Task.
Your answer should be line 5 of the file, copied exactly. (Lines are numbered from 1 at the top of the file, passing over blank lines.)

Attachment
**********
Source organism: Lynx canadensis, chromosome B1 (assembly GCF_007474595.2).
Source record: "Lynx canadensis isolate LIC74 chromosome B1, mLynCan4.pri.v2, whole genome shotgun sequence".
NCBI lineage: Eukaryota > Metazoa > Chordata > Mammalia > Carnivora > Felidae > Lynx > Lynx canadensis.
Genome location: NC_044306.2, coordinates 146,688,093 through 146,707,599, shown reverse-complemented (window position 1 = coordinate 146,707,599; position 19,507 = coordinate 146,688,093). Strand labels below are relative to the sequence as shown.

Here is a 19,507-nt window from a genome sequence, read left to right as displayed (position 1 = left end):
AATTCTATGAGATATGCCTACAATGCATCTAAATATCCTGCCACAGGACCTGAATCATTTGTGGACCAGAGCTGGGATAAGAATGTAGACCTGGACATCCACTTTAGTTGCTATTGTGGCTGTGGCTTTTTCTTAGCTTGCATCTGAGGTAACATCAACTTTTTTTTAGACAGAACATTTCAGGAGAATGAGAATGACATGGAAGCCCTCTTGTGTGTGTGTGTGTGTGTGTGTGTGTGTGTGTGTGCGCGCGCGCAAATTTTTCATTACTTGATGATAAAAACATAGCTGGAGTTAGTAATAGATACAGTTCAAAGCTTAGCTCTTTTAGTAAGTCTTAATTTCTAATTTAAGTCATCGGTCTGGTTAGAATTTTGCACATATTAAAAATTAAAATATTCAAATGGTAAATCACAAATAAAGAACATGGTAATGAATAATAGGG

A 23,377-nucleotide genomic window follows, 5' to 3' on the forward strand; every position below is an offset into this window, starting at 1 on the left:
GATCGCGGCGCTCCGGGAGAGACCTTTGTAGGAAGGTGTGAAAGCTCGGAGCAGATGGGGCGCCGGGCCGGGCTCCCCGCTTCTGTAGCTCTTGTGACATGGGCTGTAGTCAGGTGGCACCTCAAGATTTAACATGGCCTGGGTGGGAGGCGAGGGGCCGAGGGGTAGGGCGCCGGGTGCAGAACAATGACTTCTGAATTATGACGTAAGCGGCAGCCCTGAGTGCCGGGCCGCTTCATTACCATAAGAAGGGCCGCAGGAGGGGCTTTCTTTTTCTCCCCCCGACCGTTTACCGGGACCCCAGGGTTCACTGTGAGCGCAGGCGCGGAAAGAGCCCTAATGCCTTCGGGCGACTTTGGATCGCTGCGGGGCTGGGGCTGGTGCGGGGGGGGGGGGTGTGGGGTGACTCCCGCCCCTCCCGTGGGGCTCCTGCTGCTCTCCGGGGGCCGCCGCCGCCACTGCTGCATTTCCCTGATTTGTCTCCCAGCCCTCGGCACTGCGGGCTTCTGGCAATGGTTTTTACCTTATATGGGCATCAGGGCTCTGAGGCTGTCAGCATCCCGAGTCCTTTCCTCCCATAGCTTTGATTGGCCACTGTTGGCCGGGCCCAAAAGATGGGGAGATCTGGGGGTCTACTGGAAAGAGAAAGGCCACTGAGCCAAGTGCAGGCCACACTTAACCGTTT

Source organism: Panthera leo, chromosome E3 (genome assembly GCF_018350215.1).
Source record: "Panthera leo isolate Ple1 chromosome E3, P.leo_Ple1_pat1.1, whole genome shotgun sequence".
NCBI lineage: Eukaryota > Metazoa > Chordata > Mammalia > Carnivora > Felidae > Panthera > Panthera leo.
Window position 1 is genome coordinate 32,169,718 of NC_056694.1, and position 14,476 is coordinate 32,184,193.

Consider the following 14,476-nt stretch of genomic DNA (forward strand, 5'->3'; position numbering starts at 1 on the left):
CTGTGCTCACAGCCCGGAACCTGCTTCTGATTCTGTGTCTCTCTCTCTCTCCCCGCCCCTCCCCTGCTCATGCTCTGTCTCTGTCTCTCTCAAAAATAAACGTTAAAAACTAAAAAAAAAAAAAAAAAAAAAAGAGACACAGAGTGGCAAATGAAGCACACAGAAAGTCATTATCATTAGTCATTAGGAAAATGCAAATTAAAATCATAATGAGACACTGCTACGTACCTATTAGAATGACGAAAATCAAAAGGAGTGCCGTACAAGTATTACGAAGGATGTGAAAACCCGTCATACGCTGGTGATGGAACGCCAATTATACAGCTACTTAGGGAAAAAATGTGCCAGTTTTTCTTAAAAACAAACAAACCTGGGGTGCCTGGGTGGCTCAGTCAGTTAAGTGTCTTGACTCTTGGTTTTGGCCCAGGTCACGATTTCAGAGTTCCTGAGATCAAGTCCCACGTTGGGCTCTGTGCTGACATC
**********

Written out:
Here is a 19,507-nt window from a genome sequence, read left to right as displayed (position 1 = left end):